Peter then spoke to them of David, who is dead and buried; his tomb could be seen by everyone. He was a prophet called by God, Who promised that the Christ would come through his royal line. The same Christ would have His throne in heaven, this referring to Christ’s resurrection and ascension, so that He was not kept in the grave.

Peter was, then, stamping his Gospel message with holy writ and prophecy, which were both known to the Jews. True Gospel preaching is not about jokes, or making speech seem vibrant. It is about ‘telling it as it is’, straight from scripture. It is the power of God and the authority of His word that makes believers, not our human marketing ideas (for that is what much so-called ‘gospel’ preaching really is)!

Verses 32 - 36

  1. This Jesus hath God raised up, whereof we all are witnesses.

  2. Therefore being by the right hand of God exalted, and having received of the Father the promise of the Holy Ghost, he hath shed forth this, which ye now see and hear.

  3. For David is not ascended into the heavens: but he saith himself, The LORD said unto my Lord, Sit thou on my right hand,

  4. Until I make thy foes thy footstool.

  5. Therefore let all the house of Israel know assuredly, that God hath made that same Jesus, whom ye have crucified, both Lord and Christ.

The same Jesus you killed, said Peter, was raised up by God. We saw Him ascend into Heaven. He is now at the right hand of God (signifying power), and sent us the Holy Ghost, the results of which you now see and hear. David did not ascend into the heavens; he said himself that the Father said to the Son, ‘sit at my right hand until I put your enemies under your feet.’ So, let all Jews know that the Jesus you crucified is Lord and Messiah.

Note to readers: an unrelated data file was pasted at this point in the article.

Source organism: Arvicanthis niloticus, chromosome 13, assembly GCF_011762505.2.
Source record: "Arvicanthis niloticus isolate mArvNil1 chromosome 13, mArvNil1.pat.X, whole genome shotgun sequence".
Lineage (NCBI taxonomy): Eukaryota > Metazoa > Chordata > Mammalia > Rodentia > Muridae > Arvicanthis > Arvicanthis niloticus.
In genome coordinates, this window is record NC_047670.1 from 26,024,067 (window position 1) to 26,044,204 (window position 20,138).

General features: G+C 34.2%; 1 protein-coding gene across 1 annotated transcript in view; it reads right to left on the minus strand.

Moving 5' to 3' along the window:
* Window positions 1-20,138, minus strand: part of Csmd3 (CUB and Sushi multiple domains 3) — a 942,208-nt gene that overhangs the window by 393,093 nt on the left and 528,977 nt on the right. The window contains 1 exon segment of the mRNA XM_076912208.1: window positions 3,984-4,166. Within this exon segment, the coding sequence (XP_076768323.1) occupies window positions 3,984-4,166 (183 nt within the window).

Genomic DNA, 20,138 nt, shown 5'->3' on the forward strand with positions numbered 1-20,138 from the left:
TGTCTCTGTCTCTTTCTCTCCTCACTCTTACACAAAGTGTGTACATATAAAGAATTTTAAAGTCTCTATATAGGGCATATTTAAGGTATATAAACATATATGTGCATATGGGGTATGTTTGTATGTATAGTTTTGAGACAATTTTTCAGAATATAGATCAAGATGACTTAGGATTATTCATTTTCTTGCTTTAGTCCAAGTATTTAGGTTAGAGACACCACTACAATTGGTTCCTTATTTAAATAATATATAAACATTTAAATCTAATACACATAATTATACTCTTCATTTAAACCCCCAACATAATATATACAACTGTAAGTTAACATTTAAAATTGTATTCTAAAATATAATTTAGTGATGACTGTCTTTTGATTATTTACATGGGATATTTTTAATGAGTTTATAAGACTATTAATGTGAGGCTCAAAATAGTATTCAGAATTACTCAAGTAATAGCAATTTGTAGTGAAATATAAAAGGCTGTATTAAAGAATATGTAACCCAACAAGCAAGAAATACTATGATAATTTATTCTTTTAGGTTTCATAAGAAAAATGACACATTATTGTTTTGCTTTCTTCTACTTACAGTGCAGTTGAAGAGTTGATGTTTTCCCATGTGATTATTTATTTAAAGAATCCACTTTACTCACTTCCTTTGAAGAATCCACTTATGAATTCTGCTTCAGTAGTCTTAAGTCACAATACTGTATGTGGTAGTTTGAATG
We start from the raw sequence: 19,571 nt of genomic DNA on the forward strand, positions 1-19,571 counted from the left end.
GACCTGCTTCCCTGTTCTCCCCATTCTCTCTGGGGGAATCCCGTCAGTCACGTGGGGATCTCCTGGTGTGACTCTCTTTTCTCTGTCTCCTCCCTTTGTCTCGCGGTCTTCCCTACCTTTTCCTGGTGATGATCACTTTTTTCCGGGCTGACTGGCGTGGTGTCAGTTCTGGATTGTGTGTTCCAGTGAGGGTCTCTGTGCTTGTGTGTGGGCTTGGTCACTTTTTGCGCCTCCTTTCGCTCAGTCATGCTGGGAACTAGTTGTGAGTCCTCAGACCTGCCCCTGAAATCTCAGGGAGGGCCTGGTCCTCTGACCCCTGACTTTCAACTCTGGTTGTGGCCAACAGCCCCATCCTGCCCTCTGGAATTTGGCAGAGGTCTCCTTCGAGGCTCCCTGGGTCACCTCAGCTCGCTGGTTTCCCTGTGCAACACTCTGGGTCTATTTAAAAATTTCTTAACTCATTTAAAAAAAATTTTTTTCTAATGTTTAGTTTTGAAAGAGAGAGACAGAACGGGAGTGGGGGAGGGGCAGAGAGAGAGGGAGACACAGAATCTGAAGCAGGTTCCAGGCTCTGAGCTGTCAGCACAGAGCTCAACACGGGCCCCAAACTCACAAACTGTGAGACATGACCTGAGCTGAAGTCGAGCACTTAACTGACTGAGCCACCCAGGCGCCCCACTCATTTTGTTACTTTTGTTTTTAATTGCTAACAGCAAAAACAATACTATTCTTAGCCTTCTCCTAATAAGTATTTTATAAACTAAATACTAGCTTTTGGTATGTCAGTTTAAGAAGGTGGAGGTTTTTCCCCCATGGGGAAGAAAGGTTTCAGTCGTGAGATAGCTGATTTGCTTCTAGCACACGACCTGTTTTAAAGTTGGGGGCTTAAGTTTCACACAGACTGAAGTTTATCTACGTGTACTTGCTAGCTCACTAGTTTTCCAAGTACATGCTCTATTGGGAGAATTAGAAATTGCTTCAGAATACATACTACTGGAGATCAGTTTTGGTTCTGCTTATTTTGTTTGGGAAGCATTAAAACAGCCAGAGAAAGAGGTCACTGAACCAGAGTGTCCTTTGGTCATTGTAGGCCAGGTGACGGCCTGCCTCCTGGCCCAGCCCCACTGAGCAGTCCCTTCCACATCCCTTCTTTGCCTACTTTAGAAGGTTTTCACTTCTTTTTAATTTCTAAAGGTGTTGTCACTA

How often do we hear mockers and scorners laugh not just at us, but at Christ, and God? Tell them, without wavering, that the same God they mock is the God Who will declare them unfit to enter Heaven, and send them to perpetual hell, if they remain unsaved. Forget being ‘balanced’ or being ‘sensitive’. Tell people straight that unless they repent, they are dead already to God. Yes, you can be gentle about it, but the essential message of the cross is not fashionable and does not have willing hearers. Do not use stories or catchy words. Just preach scripture.

Verses 37 - 40

  1. Now when they heard this, they were pricked in their heart, and said unto Peter and to the rest of the apostles, Men and brethren, what shall we do?

  2. Then Peter said unto them, Repent, and be baptized every one of you in the name of Jesus Christ for the remission of sins, and ye shall receive the gift of the Holy Ghost.

  3. For the promise is unto you, and to your children, and to all that are afar off, even as many as the Lord our God shall call.

  4. And with many other words did he testify and exhort, saying, Save yourselves from this untoward generation.

The hearers were “pricked in their heart”; their innermost being was pierced, their minds were agitated and they felt deep sorrow. They called out to Peter and the other apostles – “What shall we do?” Peter gave the only answer: repent and be baptized; then you will receive the Holy Ghost.

Note the following: this reception of the Spirit was by way of a gift; they could not request or demand it. Also, the baptism followed salvation and was not part of that salvation. Baptism is a sign that a person has already been saved. In this case the hearers were all in Jerusalem and rivers were outside the city, so it would have taken many hours to begin baptising them.